God bless!

RW said...


Back, a long time ago when I was 17 I was baptized in a lutheran church. My pastor called himself an Evangelical Catholic. All things liturgical were BIG in our little community. Your post reminded me of the journey I have been on; from whence I came and how glad I am to be where I am today. So thank you for that. I am glad you had a chance to chat with David. We are looking forward to having him in our midst soon.

The whole question of what happens to those who have not heard the gospel preached.... is a question that I have struggled with early on in my orthodox life... you are right in that our focus must only be on our own salvation and working that out and trust that God who is the master of the universe will tend to all others... it is my relationship to Christ that I must work out ....hopefully we can talk more about this once you are back.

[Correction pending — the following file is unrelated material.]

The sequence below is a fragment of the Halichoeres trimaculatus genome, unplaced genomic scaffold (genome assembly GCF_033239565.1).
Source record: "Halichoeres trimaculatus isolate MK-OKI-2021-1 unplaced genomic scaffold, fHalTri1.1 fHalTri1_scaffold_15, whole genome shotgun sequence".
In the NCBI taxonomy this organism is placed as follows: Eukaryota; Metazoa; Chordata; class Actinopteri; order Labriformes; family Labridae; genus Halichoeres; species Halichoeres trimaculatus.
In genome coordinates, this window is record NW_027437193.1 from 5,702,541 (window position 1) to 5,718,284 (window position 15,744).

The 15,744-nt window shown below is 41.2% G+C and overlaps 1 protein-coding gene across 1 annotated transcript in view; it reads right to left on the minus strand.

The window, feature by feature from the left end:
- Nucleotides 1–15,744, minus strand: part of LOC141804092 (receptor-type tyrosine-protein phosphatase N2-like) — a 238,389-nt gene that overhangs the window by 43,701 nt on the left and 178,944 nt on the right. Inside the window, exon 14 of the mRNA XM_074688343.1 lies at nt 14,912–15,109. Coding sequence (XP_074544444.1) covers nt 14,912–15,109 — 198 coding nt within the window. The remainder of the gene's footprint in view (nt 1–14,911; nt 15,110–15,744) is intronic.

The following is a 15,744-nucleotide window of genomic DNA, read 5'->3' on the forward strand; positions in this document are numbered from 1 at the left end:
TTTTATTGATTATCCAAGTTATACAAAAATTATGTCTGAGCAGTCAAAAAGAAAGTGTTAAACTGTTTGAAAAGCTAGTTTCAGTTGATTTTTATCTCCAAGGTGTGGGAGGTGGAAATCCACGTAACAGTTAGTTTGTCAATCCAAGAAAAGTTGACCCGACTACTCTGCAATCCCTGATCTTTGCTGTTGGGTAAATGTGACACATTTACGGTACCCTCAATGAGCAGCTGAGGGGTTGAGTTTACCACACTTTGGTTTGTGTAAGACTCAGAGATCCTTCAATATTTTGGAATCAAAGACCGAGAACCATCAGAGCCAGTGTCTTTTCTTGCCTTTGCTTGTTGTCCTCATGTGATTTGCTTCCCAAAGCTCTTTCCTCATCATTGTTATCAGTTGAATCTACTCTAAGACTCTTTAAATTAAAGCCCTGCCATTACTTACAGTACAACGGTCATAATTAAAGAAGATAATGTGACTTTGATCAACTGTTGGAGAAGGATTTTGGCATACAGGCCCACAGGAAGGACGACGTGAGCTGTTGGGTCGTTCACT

elizabeth said...

Hi to Maragret, i am doing a MA at UWO and am on Co-op in Ottawa; i've been orthodox about a year and a half. am not sure if the church you went to was holy transfiguration (when i am in london this is where i go) but i wanted to mention that it is there and that the Subdeacon is a former Lutheran pastor... he may be a good one to talk to as well, as is of the same background :) just thought i'd mention... :)

pasivirta said...

goodness, I didn;t notice all these comments. good thoughts, I appreciate you explaining your nuanced understanding a little more, perhaps I didn't listen that well the other night. btw, your blog is not accessible, is that on purpose? anyways, it was fun. and if you guys are interested in attending the greek church liturgy, its on every weekday morning at 9 am, I will only be here a couple more days though.
and RW, I look forward to being back and talking about these things too.
Elizabeth, it was at Holy transfiguration.
RJ, what about Gadamer? see you in paperland.

elizabeth said...

right; sweet. thanks dave.